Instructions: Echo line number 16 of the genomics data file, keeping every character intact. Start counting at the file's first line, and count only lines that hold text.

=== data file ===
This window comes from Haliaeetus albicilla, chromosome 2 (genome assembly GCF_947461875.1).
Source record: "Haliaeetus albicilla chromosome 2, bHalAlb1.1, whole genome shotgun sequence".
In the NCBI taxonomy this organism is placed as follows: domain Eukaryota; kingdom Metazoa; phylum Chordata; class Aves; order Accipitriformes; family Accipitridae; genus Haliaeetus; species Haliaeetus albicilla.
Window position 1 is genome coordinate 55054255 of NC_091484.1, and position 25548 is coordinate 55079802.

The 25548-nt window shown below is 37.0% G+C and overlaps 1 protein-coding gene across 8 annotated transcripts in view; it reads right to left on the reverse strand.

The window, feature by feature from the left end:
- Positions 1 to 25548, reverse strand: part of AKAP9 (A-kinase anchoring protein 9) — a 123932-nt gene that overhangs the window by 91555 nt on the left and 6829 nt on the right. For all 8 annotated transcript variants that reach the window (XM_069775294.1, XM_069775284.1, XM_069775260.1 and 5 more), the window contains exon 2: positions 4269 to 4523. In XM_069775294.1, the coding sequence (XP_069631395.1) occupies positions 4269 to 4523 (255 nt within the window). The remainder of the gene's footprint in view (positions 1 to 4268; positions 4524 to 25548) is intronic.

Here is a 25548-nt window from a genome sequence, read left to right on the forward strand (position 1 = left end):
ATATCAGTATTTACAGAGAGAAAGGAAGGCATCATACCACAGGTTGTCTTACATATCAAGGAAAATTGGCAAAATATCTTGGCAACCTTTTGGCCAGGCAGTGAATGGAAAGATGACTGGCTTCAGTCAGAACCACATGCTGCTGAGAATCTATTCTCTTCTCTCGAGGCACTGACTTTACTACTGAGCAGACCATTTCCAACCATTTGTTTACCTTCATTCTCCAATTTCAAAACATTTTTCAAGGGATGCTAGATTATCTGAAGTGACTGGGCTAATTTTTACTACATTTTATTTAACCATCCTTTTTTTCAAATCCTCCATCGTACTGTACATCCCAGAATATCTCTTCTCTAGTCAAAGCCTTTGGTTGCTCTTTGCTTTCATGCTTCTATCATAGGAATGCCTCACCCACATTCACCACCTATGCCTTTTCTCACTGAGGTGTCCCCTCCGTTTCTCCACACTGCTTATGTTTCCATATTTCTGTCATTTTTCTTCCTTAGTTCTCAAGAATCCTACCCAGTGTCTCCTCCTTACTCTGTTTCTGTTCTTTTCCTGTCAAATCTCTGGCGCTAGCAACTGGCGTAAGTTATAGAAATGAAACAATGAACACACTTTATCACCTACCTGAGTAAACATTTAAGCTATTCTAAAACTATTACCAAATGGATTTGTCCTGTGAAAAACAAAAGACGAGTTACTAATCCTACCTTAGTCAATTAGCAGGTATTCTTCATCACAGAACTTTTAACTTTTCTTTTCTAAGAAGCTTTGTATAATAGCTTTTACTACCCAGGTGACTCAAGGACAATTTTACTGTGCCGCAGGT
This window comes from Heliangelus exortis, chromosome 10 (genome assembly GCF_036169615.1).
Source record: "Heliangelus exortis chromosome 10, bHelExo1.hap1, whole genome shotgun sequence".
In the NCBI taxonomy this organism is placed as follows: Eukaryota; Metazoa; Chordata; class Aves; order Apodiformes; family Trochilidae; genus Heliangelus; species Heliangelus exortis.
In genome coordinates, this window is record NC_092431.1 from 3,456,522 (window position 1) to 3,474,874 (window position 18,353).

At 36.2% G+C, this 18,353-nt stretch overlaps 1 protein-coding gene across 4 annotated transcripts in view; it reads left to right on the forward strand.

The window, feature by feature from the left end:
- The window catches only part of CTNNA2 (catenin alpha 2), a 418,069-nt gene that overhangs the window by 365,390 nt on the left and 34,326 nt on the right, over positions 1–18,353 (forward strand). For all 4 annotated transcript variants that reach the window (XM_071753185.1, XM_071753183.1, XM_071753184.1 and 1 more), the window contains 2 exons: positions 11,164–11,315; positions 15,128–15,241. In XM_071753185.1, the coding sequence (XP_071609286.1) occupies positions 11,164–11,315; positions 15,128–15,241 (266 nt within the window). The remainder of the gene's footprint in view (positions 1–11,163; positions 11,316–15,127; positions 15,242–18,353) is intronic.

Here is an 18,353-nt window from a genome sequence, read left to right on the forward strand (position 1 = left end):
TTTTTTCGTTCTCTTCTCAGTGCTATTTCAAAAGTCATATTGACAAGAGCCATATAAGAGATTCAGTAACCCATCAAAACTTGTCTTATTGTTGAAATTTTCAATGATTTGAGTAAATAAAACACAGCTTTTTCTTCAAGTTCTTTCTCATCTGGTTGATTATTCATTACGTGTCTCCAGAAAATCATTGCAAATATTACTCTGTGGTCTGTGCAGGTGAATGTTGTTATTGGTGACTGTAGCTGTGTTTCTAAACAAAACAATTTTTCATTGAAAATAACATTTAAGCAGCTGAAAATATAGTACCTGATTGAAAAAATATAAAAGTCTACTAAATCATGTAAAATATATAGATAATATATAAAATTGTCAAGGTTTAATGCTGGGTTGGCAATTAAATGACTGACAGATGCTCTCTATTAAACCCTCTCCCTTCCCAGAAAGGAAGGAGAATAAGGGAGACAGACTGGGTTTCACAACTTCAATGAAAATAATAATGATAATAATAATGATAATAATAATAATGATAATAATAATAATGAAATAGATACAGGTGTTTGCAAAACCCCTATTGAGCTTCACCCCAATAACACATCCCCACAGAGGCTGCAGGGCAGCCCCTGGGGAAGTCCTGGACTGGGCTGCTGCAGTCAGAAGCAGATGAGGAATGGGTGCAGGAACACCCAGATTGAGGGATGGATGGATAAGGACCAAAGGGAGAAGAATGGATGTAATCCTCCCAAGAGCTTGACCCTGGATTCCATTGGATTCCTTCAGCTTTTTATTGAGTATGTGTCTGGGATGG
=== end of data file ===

- The window catches only part of CTNNA2 (catenin alpha 2), a 418,069-nt gene that overhangs the window by 365,390 nt on the left and 34,326 nt on the right, over positions 1–18,353 (forward strand). For all 4 annotated transcript variants that reach the window (XM_071753185.1, XM_071753183.1, XM_071753184.1 and 1 more), the window contains 2 exons: positions 11,164–11,315; positions 15,128–15,241. In XM_071753185.1, the coding sequence (XP_071609286.1) occupies positions 11,164–11,315; positions 15,128–15,241 (266 nt within the window). The remainder of the gene's footprint in view (positions 1–11,163; positions 11,316–15,127; positions 15,242–18,353) is intronic.